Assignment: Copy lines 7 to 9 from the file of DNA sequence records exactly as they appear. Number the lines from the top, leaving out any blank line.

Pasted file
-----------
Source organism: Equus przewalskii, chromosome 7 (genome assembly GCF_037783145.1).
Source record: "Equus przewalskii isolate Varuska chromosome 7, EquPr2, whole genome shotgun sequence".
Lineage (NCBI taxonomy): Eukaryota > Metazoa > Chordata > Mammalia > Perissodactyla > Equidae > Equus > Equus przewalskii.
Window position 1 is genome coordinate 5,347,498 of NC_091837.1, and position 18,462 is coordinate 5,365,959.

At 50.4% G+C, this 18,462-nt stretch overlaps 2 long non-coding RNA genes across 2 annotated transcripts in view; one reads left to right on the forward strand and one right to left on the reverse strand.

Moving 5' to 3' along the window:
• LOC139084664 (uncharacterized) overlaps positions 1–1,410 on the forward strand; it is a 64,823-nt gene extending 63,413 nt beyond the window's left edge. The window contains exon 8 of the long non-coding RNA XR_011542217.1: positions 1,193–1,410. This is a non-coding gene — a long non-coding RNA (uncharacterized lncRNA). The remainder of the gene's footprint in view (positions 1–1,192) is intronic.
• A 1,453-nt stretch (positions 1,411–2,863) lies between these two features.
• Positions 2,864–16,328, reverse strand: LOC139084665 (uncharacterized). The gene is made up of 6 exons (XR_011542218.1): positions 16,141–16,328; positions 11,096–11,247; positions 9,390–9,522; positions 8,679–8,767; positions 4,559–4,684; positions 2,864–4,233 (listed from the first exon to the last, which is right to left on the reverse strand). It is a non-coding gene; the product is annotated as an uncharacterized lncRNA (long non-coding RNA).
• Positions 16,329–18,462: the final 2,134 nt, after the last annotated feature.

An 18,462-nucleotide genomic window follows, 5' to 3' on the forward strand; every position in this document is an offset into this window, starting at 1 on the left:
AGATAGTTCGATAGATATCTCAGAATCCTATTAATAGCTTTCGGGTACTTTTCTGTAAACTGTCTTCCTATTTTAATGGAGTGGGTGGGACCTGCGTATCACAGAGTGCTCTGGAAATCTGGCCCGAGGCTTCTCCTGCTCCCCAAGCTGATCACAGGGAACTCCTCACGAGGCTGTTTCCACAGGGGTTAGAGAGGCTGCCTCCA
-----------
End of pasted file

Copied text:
• LOC139084664 (uncharacterized) overlaps positions 1–1,410 on the forward strand; it is a 64,823-nt gene extending 63,413 nt beyond the window's left edge. The window contains exon 8 of the long non-coding RNA XR_011542217.1: positions 1,193–1,410. This is a non-coding gene — a long non-coding RNA (uncharacterized lncRNA). The remainder of the gene's footprint in view (positions 1–1,192) is intronic.
• A 1,453-nt stretch (positions 1,411–2,863) lies between these two features.
• Positions 2,864–16,328, reverse strand: LOC139084665 (uncharacterized). The gene is made up of 6 exons (XR_011542218.1): positions 16,141–16,328; positions 11,096–11,247; positions 9,390–9,522; positions 8,679–8,767; positions 4,559–4,684; positions 2,864–4,233 (listed from the first exon to the last, which is right to left on the reverse strand). It is a non-coding gene; the product is annotated as an uncharacterized lncRNA (long non-coding RNA).